Therapist says perfectionism is driven by fear of failure, not high standards

The drive to be the best at everything we do, meaning not just good, but perfect, may sound like a positive trait, at least on the surface. 

It means we have high standards, and a drive for success, right? 

But Jody Baumstein, a clinical therapist with Children's Healthcare of Atlanta's Strong4Life program, says that perfectionism can have a crippling downside. 

"At the root is fear," Baumstein says. "So, a lot of times we think, 'Oh, well, it's just that drive for success, or this and that.'   No. The difference here is it's fear based."   

So, she says perfectionists will often procrastinate. 

"Sometimes you won't even start projects, if you don't think you're going to excel at it," Baumstein explains. "Or kids won't even start something in school, if they don't know for sure, they can nail it." 

And young perfectionists can grow into adults wary of taking personal and professional risks. 

"Because again, we're just scared," Baumstein says.  "We need to maintain that perfect image at all costs, and that might really take a hit and make us not really feel brave or capable of going after the things that we desire." 

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Students walk to classes at a Georgia high school. (FOX 5 Atlanta) (FOX 5 Atlanta)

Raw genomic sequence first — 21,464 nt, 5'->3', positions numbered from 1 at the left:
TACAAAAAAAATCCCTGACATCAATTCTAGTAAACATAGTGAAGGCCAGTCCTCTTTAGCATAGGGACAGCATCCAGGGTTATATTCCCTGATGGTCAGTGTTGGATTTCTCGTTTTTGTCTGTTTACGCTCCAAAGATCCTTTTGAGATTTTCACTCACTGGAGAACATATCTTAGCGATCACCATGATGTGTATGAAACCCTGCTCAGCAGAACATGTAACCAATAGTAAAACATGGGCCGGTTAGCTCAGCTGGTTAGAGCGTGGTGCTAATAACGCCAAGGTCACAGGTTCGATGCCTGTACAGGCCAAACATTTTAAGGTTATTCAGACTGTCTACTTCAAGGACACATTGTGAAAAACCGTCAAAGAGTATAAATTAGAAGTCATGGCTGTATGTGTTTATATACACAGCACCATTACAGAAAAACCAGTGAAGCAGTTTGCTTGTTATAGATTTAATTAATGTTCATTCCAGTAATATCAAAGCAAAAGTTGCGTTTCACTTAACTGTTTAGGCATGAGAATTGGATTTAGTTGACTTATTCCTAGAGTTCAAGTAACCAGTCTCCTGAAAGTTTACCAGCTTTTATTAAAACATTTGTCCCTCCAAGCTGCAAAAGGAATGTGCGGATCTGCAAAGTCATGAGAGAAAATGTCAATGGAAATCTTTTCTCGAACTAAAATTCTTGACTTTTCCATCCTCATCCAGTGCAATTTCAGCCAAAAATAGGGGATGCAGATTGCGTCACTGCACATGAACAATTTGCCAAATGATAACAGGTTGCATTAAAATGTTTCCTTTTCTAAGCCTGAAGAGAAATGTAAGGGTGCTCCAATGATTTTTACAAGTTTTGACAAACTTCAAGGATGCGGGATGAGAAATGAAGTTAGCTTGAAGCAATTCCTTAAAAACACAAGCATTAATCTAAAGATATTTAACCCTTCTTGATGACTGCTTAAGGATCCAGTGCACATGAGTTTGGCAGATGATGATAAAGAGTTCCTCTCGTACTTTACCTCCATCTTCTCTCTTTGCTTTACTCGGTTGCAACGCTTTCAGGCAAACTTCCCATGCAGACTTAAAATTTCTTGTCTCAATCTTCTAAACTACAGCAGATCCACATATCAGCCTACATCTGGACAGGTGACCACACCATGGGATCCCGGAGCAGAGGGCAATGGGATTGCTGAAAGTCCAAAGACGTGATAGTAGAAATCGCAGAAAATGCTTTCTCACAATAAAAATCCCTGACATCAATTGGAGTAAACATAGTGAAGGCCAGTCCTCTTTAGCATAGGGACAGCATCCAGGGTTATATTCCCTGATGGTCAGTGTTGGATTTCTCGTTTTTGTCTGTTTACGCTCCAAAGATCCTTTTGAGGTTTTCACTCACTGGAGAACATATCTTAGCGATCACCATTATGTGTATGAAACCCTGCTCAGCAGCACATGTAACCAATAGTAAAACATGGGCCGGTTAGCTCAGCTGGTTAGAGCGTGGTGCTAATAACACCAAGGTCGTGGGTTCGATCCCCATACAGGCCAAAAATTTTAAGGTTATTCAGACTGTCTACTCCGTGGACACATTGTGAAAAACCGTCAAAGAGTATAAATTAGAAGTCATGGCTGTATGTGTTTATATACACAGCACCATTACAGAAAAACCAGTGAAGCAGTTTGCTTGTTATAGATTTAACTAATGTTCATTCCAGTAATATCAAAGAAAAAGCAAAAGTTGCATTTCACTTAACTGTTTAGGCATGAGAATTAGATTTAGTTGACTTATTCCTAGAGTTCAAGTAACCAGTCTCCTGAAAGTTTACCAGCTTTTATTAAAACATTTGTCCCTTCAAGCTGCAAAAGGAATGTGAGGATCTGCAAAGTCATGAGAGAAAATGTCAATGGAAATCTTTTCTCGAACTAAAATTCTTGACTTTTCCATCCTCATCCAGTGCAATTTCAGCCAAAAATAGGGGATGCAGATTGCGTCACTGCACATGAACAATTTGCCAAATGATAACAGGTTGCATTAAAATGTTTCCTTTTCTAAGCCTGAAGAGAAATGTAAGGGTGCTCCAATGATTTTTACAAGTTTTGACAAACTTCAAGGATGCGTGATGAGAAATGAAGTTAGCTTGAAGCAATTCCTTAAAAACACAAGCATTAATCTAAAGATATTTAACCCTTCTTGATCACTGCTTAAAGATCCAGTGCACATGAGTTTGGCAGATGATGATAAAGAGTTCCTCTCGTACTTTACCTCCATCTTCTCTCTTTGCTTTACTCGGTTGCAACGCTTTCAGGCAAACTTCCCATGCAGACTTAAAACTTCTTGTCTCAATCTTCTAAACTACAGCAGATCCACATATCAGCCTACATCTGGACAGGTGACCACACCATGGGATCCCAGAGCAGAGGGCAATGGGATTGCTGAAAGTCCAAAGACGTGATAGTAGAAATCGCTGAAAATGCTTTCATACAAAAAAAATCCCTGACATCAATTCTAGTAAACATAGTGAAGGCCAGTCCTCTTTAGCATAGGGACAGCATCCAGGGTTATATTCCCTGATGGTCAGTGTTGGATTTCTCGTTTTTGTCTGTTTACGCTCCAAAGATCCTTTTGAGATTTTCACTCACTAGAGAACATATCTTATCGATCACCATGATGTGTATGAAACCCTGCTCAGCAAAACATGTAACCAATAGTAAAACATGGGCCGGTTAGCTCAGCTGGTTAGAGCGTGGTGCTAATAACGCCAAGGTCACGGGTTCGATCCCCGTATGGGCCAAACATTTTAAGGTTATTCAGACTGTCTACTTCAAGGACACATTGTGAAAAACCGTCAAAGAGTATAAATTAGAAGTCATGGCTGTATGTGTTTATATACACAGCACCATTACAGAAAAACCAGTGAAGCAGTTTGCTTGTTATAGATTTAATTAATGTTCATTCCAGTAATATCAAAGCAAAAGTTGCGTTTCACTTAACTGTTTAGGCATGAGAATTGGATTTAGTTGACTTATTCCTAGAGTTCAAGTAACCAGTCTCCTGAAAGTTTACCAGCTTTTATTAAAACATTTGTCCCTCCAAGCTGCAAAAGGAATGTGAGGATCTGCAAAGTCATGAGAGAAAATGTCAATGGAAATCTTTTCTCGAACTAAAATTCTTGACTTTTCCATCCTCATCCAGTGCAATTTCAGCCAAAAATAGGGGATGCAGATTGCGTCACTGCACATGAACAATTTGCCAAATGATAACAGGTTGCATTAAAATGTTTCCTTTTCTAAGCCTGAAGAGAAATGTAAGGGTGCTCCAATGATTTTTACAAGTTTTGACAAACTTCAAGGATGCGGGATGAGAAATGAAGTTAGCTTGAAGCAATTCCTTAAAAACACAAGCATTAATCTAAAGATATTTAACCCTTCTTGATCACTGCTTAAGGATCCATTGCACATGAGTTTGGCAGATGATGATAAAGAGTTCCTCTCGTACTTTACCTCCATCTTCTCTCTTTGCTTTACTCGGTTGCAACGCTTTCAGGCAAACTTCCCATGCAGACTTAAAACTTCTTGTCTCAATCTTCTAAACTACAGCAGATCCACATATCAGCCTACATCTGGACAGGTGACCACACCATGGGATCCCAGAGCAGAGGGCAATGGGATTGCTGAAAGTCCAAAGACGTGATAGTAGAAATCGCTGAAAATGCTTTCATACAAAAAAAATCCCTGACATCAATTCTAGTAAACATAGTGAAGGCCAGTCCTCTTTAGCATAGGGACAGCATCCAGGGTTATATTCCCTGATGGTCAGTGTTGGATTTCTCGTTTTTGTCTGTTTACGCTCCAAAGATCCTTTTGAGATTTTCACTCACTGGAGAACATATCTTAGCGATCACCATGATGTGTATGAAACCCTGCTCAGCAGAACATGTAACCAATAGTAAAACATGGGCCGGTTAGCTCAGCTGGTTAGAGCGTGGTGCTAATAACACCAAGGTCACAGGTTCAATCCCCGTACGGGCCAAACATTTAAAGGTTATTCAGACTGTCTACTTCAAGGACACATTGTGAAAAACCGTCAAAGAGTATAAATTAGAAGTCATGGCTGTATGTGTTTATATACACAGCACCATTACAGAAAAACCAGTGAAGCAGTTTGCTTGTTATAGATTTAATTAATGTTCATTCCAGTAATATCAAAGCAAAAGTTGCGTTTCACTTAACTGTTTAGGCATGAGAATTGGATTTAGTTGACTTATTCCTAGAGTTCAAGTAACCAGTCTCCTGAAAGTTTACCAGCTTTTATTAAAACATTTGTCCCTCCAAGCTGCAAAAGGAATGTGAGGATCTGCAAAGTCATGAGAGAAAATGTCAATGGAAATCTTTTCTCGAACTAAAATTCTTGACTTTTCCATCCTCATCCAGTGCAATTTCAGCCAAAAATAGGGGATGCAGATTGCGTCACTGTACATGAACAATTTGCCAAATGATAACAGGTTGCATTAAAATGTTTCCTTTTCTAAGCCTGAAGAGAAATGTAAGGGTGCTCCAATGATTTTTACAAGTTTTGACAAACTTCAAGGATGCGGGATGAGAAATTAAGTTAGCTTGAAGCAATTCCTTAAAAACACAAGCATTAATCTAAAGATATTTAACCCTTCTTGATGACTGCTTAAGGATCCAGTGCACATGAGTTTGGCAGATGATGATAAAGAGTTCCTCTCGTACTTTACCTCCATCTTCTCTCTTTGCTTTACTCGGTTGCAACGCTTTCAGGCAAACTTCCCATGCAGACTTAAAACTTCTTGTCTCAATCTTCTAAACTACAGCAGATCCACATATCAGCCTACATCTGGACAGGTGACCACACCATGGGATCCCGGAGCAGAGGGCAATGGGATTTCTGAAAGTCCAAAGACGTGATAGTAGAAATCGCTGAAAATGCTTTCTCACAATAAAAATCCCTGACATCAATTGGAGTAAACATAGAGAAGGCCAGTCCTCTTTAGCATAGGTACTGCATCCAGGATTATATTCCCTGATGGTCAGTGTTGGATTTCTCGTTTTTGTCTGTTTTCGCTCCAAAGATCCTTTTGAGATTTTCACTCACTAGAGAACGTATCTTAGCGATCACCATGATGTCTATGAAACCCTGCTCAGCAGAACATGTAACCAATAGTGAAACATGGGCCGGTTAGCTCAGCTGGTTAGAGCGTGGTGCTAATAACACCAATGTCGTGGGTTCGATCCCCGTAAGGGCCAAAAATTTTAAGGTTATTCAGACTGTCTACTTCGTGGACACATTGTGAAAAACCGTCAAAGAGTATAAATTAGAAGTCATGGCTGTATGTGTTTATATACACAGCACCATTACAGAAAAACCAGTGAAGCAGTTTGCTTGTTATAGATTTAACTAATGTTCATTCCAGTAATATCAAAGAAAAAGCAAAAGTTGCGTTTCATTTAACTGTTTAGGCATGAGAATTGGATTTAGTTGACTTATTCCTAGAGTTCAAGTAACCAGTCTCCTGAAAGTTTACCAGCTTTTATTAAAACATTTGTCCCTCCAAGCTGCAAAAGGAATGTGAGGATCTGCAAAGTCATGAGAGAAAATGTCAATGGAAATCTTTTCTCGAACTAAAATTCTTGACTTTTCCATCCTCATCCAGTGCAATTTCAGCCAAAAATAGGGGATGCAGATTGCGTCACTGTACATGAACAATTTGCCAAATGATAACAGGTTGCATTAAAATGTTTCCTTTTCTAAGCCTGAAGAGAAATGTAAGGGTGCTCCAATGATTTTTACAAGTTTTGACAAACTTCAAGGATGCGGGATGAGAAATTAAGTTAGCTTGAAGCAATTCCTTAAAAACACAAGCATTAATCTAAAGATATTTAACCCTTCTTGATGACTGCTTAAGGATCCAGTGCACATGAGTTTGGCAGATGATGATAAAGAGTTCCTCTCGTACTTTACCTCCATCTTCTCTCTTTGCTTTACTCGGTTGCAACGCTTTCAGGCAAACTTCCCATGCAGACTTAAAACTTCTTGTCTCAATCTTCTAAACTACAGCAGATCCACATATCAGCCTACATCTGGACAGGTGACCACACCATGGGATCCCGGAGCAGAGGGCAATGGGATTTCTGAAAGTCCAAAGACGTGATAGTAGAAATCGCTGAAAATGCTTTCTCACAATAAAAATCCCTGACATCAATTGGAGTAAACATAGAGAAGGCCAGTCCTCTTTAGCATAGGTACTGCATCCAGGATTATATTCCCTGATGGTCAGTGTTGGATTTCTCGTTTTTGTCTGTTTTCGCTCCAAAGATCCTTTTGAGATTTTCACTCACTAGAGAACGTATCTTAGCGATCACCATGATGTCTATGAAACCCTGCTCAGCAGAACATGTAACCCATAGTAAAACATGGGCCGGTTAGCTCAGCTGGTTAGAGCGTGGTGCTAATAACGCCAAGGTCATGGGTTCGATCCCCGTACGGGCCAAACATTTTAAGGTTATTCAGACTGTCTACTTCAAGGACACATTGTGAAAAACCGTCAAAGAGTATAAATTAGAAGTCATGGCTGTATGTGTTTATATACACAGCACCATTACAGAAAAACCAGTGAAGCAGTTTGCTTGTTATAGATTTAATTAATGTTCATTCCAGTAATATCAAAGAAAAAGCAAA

Baumstein says the drive to be perfect can often impact women at work. 

"Men might look at a job description and say, 'Yeah, I can do some of that; I'll apply,'" she says. "And women, especially those who tend to have these perfectionistic traits, they might look through everything, but say, 'Well, I can't do that one thing. So, I'm not even going to put my name in the hat.'  Perfectionism is really driven by this external motivation of 'I need to maintain this perfect image out of fear. And we're really hard on ourselves, and it really does, it actually gets in the way of our success." 

But Baumstein says we are not born into the world needing to be perfect. 

"This is something that's learned, and the really good news for us is that it can be unlearned," Baumstein says.